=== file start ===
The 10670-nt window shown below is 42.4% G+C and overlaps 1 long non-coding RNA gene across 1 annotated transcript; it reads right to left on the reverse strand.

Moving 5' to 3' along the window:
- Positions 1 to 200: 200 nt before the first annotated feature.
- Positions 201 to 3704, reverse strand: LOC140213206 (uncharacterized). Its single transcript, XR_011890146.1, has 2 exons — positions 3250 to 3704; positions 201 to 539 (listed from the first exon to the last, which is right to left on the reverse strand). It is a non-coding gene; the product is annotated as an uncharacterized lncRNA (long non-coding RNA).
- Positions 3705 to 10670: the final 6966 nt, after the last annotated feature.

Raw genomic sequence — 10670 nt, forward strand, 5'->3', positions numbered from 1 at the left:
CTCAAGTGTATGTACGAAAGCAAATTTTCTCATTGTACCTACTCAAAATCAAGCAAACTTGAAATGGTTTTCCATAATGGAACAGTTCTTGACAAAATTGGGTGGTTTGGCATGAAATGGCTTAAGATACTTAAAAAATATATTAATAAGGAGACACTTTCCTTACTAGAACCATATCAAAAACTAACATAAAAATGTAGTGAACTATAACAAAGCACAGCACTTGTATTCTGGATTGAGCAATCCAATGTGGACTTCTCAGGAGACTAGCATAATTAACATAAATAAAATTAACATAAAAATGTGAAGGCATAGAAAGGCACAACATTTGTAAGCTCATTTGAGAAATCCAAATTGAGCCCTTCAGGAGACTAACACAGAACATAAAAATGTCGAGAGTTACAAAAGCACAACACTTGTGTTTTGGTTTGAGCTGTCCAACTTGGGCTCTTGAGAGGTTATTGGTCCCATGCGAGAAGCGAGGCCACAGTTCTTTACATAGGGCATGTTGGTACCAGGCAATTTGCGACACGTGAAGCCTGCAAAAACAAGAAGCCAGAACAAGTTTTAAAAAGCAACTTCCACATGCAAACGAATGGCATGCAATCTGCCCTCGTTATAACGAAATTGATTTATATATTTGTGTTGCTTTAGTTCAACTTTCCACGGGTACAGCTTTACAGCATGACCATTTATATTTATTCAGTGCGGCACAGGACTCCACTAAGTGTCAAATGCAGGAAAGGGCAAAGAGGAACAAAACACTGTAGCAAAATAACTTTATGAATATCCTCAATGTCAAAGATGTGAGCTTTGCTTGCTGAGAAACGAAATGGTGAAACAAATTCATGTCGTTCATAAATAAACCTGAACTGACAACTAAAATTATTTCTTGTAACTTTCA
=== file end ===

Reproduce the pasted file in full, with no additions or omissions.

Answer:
The 10670-nt window shown below is 42.4% G+C and overlaps 1 long non-coding RNA gene across 1 annotated transcript; it reads right to left on the reverse strand.

Moving 5' to 3' along the window:
- Positions 1 to 200: 200 nt before the first annotated feature.
- Positions 201 to 3704, reverse strand: LOC140213206 (uncharacterized). Its single transcript, XR_011890146.1, has 2 exons — positions 3250 to 3704; positions 201 to 539 (listed from the first exon to the last, which is right to left on the reverse strand). It is a non-coding gene; the product is annotated as an uncharacterized lncRNA (long non-coding RNA).
- Positions 3705 to 10670: the final 6966 nt, after the last annotated feature.

Raw genomic sequence — 10670 nt, forward strand, 5'->3', positions numbered from 1 at the left:
CTCAAGTGTATGTACGAAAGCAAATTTTCTCATTGTACCTACTCAAAATCAAGCAAACTTGAAATGGTTTTCCATAATGGAACAGTTCTTGACAAAATTGGGTGGTTTGGCATGAAATGGCTTAAGATACTTAAAAAATATATTAATAAGGAGACACTTTCCTTACTAGAACCATATCAAAAACTAACATAAAAATGTAGTGAACTATAACAAAGCACAGCACTTGTATTCTGGATTGAGCAATCCAATGTGGACTTCTCAGGAGACTAGCATAATTAACATAAATAAAATTAACATAAAAATGTGAAGGCATAGAAAGGCACAACATTTGTAAGCTCATTTGAGAAATCCAAATTGAGCCCTTCAGGAGACTAACACAGAACATAAAAATGTCGAGAGTTACAAAAGCACAACACTTGTGTTTTGGTTTGAGCTGTCCAACTTGGGCTCTTGAGAGGTTATTGGTCCCATGCGAGAAGCGAGGCCACAGTTCTTTACATAGGGCATGTTGGTACCAGGCAATTTGCGACACGTGAAGCCTGCAAAAACAAGAAGCCAGAACAAGTTTTAAAAAGCAACTTCCACATGCAAACGAATGGCATGCAATCTGCCCTCGTTATAACGAAATTGATTTATATATTTGTGTTGCTTTAGTTCAACTTTCCACGGGTACAGCTTTACAGCATGACCATTTATATTTATTCAGTGCGGCACAGGACTCCACTAAGTGTCAAATGCAGGAAAGGGCAAAGAGGAACAAAACACTGTAGCAAAATAACTTTATGAATATCCTCAATGTCAAAGATGTGAGCTTTGCTTGCTGAGAAACGAAATGGTGAAACAAATTCATGTCGTTCATAAATAAACCTGAACTGACAACTAAAATTATTTCTTGTAACTTTCA